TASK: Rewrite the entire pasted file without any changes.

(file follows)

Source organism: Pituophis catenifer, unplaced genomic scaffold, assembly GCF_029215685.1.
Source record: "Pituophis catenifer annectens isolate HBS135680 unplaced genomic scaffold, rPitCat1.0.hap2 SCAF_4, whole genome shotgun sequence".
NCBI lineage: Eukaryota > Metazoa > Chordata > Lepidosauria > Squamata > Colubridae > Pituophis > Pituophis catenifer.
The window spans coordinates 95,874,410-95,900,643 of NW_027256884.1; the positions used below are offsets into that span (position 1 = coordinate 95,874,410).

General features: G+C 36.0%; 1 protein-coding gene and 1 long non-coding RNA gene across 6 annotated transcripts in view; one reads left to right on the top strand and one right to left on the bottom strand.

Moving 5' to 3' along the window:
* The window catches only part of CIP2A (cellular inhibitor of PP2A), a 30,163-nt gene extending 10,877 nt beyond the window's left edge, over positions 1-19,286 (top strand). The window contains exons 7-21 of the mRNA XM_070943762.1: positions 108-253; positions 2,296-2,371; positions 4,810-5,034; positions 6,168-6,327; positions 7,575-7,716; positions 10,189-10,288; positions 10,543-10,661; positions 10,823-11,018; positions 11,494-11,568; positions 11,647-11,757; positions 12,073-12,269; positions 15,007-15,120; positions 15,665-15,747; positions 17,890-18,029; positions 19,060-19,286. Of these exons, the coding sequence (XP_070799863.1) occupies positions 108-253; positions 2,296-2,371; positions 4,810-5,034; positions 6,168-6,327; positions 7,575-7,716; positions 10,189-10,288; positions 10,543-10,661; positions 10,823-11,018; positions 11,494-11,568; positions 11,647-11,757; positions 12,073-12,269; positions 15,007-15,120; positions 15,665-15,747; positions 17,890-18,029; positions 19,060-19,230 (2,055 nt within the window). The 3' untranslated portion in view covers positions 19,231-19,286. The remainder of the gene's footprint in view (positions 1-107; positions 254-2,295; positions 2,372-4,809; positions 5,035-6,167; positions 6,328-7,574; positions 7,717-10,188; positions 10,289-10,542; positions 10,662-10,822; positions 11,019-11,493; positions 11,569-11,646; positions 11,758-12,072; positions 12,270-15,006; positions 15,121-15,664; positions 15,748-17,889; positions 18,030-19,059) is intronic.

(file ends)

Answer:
Source organism: Pituophis catenifer, unplaced genomic scaffold, assembly GCF_029215685.1.
Source record: "Pituophis catenifer annectens isolate HBS135680 unplaced genomic scaffold, rPitCat1.0.hap2 SCAF_4, whole genome shotgun sequence".
NCBI lineage: Eukaryota > Metazoa > Chordata > Lepidosauria > Squamata > Colubridae > Pituophis > Pituophis catenifer.
The window spans coordinates 95,874,410-95,900,643 of NW_027256884.1; the positions used below are offsets into that span (position 1 = coordinate 95,874,410).

General features: G+C 36.0%; 1 protein-coding gene and 1 long non-coding RNA gene across 6 annotated transcripts in view; one reads left to right on the top strand and one right to left on the bottom strand.

Moving 5' to 3' along the window:
* The window catches only part of CIP2A (cellular inhibitor of PP2A), a 30,163-nt gene extending 10,877 nt beyond the window's left edge, over positions 1-19,286 (top strand). The window contains exons 7-21 of the mRNA XM_070943762.1: positions 108-253; positions 2,296-2,371; positions 4,810-5,034; positions 6,168-6,327; positions 7,575-7,716; positions 10,189-10,288; positions 10,543-10,661; positions 10,823-11,018; positions 11,494-11,568; positions 11,647-11,757; positions 12,073-12,269; positions 15,007-15,120; positions 15,665-15,747; positions 17,890-18,029; positions 19,060-19,286. Of these exons, the coding sequence (XP_070799863.1) occupies positions 108-253; positions 2,296-2,371; positions 4,810-5,034; positions 6,168-6,327; positions 7,575-7,716; positions 10,189-10,288; positions 10,543-10,661; positions 10,823-11,018; positions 11,494-11,568; positions 11,647-11,757; positions 12,073-12,269; positions 15,007-15,120; positions 15,665-15,747; positions 17,890-18,029; positions 19,060-19,230 (2,055 nt within the window). The 3' untranslated portion in view covers positions 19,231-19,286. The remainder of the gene's footprint in view (positions 1-107; positions 254-2,295; positions 2,372-4,809; positions 5,035-6,167; positions 6,328-7,574; positions 7,717-10,188; positions 10,289-10,542; positions 10,662-10,822; positions 11,019-11,493; positions 11,569-11,646; positions 11,758-12,072; positions 12,270-15,006; positions 15,121-15,664; positions 15,748-17,889; positions 18,030-19,059) is intronic.